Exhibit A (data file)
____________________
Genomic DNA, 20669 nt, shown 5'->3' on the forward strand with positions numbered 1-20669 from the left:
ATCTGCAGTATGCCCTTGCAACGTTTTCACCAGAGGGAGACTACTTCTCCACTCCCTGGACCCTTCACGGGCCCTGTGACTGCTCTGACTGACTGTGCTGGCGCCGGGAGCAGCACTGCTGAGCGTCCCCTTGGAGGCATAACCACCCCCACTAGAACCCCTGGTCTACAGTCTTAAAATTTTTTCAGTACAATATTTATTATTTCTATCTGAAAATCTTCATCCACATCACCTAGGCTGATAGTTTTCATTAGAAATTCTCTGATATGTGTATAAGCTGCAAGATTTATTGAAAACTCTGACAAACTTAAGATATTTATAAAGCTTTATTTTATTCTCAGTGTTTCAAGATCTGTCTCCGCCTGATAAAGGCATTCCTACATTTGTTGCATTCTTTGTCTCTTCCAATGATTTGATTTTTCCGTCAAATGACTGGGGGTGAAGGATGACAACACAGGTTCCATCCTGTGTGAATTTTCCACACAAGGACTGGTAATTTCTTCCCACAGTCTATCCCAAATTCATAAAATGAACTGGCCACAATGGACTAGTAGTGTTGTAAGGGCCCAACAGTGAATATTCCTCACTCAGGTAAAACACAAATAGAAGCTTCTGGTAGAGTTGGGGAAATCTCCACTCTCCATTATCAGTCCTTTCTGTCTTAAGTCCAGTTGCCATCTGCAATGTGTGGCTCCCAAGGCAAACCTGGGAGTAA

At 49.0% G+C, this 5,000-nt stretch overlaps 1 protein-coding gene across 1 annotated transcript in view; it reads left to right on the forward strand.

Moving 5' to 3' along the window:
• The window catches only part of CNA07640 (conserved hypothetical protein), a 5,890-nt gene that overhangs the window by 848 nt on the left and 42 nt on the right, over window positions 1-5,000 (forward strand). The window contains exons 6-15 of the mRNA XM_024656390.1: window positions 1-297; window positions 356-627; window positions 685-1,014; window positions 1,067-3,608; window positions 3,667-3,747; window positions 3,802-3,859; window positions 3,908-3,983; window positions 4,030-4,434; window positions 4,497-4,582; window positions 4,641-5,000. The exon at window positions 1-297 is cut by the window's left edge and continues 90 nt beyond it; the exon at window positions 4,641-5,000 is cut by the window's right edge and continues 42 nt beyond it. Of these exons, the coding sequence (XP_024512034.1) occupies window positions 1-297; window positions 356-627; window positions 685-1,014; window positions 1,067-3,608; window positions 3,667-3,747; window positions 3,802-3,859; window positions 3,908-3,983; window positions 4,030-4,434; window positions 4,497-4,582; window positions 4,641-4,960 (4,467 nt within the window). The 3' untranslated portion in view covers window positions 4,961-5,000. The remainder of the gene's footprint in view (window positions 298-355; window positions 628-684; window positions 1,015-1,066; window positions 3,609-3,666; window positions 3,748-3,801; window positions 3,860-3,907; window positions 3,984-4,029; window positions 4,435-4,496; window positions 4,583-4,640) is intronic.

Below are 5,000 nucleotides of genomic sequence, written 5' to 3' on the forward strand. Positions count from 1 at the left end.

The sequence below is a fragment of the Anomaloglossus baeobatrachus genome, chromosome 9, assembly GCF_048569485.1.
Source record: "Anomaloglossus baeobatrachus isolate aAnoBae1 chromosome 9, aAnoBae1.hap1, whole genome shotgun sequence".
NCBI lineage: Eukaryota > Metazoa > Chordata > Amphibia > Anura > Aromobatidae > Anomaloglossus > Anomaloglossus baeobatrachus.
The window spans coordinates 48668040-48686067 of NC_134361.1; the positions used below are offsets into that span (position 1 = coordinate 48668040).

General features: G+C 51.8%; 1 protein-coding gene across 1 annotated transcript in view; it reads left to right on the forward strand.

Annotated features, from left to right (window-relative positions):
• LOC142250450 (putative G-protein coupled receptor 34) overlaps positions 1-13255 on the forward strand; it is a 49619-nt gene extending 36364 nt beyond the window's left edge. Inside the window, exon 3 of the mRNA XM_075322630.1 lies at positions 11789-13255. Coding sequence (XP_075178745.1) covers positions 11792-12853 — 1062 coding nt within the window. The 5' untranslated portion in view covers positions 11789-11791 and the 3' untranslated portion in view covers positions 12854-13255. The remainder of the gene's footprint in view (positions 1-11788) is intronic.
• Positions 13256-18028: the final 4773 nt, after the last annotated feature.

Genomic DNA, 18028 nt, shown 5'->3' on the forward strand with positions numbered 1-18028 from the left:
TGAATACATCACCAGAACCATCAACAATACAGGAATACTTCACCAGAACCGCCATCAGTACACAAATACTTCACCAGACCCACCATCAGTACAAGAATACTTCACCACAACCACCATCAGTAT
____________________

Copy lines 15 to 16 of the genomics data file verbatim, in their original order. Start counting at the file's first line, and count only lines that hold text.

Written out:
Genomic DNA, 18028 nt, shown 5'->3' on the forward strand with positions numbered 1-18028 from the left:
TGAATACATCACCAGAACCATCAACAATACAGGAATACTTCACCAGAACCGCCATCAGTACACAAATACTTCACCAGACCCACCATCAGTACAAGAATACTTCACCACAACCACCATCAGTAT